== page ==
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Seaside's Different Sides Part II: Where Oregon Coast History Meets Kooky

Published 12/31/20 at 5:05 AM PDT
By Oregon Coast Beach Connection staff

Seaside's Sides Part II: Where Oregon Coast History Meets Kooky

(Seaside, Oregon) – The north Oregon coast town of Seaside tends to get known for just one thing: the family fun aspects that take on a bustling vibe. But as Part I of this series showed, Multiple Layers to Seaside, there are indeed other levels. The natural part, the commercial parts – and this edition of the series delves more into its history and the fun parts that just get plain funny.

The Gilbert District is the center of the rebirth of Seaside's historical vibe, an area that includes most of downtown east of the Necanicum River. Older buildings have been getting refurbished and reoccupied for two decades here, with various new businesses and attractions springing up often. The area is a true charmer, and remarkably different from the rest of Seaside. There is a small sense of time travel here: like old Americana with just a touch of swank. If anything, it's equatable to Newport's Nye Beach neighborhood.

A river runs through it all here, with one gigantic aquatic park hosting a business that rents out funky paddleboats. The river divides the Gilbert District from the more frenetic parts of Broadway, which scream kid friendly, sweets and goofy times. From here up to the Turnaround, this is the area that gets the most attention – for better or for worse. Kids and families love it; travel writers sometimes pan it for the commercial atmosphere. Still, you can't deny some of the delicious finds along here, all indie-owned / small business eateries with some unique visions.

Photo courtesy Seaside Historical Museum

Other historical wonders are the Seaside Aquarium (one of the oldest in the U.S.), strolling the Prom (originally built in the ‘20s, made out of wood), and the Seaside Historical Museum's Butterfield Cottage.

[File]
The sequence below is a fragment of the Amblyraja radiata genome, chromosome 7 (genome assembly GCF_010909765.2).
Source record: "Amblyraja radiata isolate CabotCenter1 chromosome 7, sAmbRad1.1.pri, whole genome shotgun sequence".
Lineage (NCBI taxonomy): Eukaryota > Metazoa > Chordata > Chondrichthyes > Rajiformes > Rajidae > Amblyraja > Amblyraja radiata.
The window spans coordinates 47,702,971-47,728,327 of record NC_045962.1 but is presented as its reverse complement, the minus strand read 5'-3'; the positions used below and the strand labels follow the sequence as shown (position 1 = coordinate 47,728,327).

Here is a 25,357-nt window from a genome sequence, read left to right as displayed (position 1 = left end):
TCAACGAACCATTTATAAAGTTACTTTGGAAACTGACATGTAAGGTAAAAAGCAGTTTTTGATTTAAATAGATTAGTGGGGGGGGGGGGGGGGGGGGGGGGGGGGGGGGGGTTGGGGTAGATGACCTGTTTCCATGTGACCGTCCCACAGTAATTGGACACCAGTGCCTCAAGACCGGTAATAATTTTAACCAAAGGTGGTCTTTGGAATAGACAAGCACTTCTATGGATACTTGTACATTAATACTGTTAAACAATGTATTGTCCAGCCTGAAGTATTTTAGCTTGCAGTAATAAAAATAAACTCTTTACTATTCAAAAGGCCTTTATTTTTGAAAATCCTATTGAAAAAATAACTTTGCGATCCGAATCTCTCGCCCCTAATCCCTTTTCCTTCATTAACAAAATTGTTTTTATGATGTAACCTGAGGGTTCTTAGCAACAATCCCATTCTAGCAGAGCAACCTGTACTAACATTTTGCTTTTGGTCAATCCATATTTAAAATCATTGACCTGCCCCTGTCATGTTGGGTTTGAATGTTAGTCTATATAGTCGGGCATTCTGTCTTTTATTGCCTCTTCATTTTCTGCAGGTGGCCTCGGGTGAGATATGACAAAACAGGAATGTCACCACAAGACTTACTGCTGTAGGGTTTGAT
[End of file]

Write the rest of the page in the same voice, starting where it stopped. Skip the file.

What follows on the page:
It's the Prom that brings out the different shades of Seaside. Shortly after downtown, heading south, the old railings stop and the walk suddenly becomes more placid and quiet. Older homes abound about now and you start to get a sense of the deep history that's a part of this north Oregon coast town. Wind-bent trees and curious little groves of brush pop up here and there, interspersed with the long, sandy trails through beachgrass.

The original Promenade structure, built in the mid-1910s, was made of wood. The concrete came in 1921, and it's been a whole mile and a half since since then. Nothing has been added to the Prom.

More history comes to life as you hit Lewis & Clark Way, where there's a memorial to the Corps of Discovery's salt-making efforts. This is the actual spot where some of the men spent considerable time boiling sea water.

As you approach the Cove, just beyond the end of the Prom there's a trippy little secret: a garden of painted rocks. Here – for generations, it seems – people have been painting cobblestones and leaving them in a colorful pile.

Whatever you think of Seaside, there is a layer here that's often unseen: the kitsch factor has an enormous inadvertent sense of humor. For those whose cultural taste leans a little ways away from the mainstream and slightly askew, this street can be a riot, unbeknownst to itself. Let's face it: to some of us this is just funny. The goofy items for sale for tourists are sometimes amusing for the wrong reasons, and what's pop culture cool to some is just a gasp and a chuckle to others. Sometimes the scene is Monty Python-esque.

One of Seaside's bars, long ago nicknamed the "Star Trek" bar

Hit the bars at night and you'll see the grandest comedy. Mix tourists with alcohol and it can get gleefully surreal. Add to that the more rugged individualistic aspects of the some of the locals – the coasties – and things can veer into the especially awesome. Sometimes they take a bit of getting used to, but once you do the locals at the bars are some of the best pals in the world – who also entertain you in new ways.

Seaside isn't just a family destination on the Oregon coast. It's operating on other plains of existence you don't know about unless, well, you're in the know. Look for part II shortly.

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